Paul Burkett's Marx and Nature Fifteen Years After

Foster, John Bellamy

Publisher:  Monthly Review
Date Written:  01/12/2014
Year Published:  2014  
Resource Type:  Article
Cx Number:  CX20156

Revisiting the content and contributions of Paul Burkett's book 'Marx and Nature', considering the changes in historical context and perceptions of environmental issues since its original publication.




Nevertheless, the fact that the basic analysis of Marx and Nature has now been widely affirmed by scholars does not make Burkett's work any less valuable to us today. Nor does it make it less important to continue to examine the works of Marx himself - or those of subsequent Marxists who can be said to have contributed to ecological thought. What it does suggest is that the significance of Burkett's Marx and Nature, fifteen years after its first appearance, lies less in its negative critique of first-stage ecosocialism than its positive contribution to the urgent task of developing a socialist alternative to capitalism's destructive ecology. The focus has thus shifted to what can be considered a third stage of ecosocialism research (the logical outgrowth of the second) in which the goal is to employ the ecological foundations of classical Marxian thought to confront present-day capitalism and the planetary ecological crisis that it has engendered - together with the ruling forms of ideology that block the development of a genuine alternative.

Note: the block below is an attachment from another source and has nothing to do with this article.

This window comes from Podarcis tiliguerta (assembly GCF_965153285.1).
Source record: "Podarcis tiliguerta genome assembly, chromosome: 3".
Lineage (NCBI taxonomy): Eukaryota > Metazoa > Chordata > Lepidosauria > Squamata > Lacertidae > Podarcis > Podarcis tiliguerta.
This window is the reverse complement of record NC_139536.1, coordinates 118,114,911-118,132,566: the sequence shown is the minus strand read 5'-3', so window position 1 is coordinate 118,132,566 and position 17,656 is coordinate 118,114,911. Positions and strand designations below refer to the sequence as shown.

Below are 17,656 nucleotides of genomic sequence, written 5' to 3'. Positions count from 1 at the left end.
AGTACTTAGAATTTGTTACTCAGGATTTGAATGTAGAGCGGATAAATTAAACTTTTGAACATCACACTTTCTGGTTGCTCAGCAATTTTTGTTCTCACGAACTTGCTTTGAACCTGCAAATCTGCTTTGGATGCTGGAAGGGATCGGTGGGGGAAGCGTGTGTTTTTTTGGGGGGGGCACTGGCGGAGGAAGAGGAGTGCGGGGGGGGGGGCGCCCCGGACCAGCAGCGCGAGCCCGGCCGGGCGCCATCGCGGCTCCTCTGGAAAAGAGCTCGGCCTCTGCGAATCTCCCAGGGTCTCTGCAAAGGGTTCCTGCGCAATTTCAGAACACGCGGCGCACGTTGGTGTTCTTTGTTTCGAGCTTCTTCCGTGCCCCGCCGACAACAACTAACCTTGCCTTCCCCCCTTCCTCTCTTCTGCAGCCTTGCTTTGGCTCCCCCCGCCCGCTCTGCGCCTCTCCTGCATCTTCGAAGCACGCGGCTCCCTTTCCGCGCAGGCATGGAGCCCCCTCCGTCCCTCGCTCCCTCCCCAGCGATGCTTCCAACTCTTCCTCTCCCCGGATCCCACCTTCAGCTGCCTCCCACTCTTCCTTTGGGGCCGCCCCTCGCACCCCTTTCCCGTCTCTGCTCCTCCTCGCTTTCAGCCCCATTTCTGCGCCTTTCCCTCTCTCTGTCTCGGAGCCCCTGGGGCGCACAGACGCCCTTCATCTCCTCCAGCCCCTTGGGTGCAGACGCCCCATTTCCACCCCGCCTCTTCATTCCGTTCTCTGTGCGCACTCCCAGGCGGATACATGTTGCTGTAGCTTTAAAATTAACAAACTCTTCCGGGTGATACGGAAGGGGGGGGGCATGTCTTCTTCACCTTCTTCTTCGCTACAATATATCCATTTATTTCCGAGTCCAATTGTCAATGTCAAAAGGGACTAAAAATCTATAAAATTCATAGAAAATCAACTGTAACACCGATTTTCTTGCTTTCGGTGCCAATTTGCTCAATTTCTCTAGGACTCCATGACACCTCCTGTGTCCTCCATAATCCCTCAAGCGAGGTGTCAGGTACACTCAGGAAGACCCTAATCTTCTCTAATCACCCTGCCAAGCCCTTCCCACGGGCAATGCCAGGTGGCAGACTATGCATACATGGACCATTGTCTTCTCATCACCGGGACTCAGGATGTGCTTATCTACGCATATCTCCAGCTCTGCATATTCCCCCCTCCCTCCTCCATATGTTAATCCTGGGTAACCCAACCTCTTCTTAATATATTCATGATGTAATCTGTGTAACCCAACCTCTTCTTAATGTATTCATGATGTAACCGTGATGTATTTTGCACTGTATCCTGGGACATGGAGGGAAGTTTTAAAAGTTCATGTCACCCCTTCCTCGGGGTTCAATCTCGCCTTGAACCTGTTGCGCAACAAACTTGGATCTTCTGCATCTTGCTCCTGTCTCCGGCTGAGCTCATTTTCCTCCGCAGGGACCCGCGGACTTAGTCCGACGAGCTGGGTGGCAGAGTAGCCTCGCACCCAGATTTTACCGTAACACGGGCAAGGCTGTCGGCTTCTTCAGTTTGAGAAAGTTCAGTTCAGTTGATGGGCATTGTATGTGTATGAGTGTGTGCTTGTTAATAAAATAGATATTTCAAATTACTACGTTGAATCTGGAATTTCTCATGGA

It is a testimony to the power of Burkett's contribution that others are now attempting to follow in his footprints, extending Marx's socio-ecological dialectic and ecological-value analysis to the scrutiny of today's environmental problems. We live in a time of great ecological peril, but we are also seeing a great flowering of socialist ecology and of more radical forms of environmental practice, particularly in the global South. Burkett's work has made possible a kind of spiraling movement in which critics of the status quo are able to move back to Marx's radical-materialist critique and then move forward again, newly inspired, to engage in revolutionary ecological and social praxis in the present. Mainstream environmentalism only describes the ecological crisis engendered by today's society; the point is to transcend it.
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